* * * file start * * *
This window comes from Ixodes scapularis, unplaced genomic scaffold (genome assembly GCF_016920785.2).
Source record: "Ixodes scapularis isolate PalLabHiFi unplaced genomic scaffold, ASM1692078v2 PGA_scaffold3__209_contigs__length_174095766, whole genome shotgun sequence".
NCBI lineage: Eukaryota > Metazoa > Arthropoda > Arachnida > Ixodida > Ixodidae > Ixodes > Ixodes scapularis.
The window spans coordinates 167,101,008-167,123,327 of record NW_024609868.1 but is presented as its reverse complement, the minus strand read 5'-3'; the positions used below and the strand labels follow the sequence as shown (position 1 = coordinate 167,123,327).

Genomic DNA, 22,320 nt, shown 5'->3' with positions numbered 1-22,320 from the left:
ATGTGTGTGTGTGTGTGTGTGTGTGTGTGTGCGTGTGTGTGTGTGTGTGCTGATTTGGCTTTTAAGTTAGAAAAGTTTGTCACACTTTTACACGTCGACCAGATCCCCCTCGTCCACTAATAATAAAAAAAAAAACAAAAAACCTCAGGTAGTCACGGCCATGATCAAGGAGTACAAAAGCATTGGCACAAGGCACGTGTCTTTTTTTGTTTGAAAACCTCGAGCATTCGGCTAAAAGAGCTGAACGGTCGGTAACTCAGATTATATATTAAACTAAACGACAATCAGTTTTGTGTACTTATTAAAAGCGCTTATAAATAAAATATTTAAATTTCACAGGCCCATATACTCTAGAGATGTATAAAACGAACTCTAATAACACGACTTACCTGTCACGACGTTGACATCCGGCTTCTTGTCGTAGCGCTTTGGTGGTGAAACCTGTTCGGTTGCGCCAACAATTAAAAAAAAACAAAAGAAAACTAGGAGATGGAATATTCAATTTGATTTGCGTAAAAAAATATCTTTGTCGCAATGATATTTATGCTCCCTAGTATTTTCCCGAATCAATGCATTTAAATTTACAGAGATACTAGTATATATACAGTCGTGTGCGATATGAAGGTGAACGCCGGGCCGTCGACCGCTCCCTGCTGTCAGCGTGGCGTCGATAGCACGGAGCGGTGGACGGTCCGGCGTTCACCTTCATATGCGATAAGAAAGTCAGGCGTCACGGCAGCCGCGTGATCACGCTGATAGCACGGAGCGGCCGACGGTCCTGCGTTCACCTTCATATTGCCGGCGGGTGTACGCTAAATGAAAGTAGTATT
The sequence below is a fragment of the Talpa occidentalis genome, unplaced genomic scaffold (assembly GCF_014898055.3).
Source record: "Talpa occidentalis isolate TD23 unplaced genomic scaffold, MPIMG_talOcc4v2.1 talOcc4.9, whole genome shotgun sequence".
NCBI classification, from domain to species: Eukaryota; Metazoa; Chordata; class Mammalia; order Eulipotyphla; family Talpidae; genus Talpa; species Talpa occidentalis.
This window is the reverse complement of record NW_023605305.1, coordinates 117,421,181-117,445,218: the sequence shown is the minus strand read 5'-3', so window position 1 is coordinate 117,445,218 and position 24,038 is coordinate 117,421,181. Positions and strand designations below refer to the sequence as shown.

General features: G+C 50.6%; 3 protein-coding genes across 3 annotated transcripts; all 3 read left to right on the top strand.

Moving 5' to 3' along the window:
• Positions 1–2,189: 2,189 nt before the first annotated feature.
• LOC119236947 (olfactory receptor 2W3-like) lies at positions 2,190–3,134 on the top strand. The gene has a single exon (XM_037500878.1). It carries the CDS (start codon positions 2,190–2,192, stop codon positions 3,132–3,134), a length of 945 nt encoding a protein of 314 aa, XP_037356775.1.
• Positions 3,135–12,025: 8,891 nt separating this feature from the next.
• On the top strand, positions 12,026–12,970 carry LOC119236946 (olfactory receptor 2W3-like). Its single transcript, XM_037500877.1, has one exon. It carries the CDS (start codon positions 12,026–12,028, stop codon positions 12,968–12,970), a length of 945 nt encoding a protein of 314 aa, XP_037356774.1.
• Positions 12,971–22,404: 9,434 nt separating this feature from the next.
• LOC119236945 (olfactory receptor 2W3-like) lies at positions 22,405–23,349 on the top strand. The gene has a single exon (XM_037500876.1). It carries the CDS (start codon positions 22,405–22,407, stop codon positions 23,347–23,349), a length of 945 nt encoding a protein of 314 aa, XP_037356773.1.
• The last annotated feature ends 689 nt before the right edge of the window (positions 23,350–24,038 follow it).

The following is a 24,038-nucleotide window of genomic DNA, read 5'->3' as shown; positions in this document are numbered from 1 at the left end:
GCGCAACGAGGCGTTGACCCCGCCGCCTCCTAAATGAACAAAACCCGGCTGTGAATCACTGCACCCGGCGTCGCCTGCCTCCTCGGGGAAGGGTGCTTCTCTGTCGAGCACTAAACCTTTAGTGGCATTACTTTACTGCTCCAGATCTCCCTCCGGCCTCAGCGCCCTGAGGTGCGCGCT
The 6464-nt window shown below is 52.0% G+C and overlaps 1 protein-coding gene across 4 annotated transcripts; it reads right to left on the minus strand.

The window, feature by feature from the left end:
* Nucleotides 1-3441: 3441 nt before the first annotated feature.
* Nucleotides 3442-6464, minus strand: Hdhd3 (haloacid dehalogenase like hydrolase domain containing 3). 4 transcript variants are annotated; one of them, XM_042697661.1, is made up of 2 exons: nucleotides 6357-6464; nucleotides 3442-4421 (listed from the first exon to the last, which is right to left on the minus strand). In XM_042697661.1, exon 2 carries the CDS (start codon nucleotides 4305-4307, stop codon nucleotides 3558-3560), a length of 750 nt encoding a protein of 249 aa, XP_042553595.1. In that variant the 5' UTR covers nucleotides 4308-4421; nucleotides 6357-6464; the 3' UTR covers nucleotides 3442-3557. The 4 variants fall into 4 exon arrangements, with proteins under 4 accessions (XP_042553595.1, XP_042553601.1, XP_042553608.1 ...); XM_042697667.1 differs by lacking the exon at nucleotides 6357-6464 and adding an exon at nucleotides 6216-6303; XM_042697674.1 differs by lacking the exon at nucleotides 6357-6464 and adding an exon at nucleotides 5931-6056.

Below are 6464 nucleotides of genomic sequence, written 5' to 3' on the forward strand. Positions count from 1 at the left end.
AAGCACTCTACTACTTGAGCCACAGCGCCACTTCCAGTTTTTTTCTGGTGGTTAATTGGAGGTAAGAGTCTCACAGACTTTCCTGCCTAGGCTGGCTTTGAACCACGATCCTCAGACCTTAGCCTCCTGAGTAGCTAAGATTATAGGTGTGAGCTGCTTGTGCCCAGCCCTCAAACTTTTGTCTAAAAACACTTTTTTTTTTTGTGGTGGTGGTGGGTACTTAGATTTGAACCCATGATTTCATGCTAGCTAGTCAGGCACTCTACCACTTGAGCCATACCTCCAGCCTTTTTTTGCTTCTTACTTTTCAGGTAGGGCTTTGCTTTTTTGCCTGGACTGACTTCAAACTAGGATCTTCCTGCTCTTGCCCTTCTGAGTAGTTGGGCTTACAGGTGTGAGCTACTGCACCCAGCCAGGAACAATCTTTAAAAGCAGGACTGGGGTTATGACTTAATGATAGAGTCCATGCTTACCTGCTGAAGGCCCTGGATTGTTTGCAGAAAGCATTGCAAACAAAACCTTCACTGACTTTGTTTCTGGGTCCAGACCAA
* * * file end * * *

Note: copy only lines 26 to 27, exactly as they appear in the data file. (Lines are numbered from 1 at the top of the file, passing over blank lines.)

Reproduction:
Below are 6464 nucleotides of genomic sequence, written 5' to 3' on the forward strand. Positions count from 1 at the left end.
AAGCACTCTACTACTTGAGCCACAGCGCCACTTCCAGTTTTTTTCTGGTGGTTAATTGGAGGTAAGAGTCTCACAGACTTTCCTGCCTAGGCTGGCTTTGAACCACGATCCTCAGACCTTAGCCTCCTGAGTAGCTAAGATTATAGGTGTGAGCTGCTTGTGCCCAGCCCTCAAACTTTTGTCTAAAAACACTTTTTTTTTTTGTGGTGGTGGTGGGTACTTAGATTTGAACCCATGATTTCATGCTAGCTAGTCAGGCACTCTACCACTTGAGCCATACCTCCAGCCTTTTTTTGCTTCTTACTTTTCAGGTAGGGCTTTGCTTTTTTGCCTGGACTGACTTCAAACTAGGATCTTCCTGCTCTTGCCCTTCTGAGTAGTTGGGCTTACAGGTGTGAGCTACTGCACCCAGCCAGGAACAATCTTTAAAAGCAGGACTGGGGTTATGACTTAATGATAGAGTCCATGCTTACCTGCTGAAGGCCCTGGATTGTTTGCAGAAAGCATTGCAAACAAAACCTTCACTGACTTTGTTTCTGGGTCCAGACCAA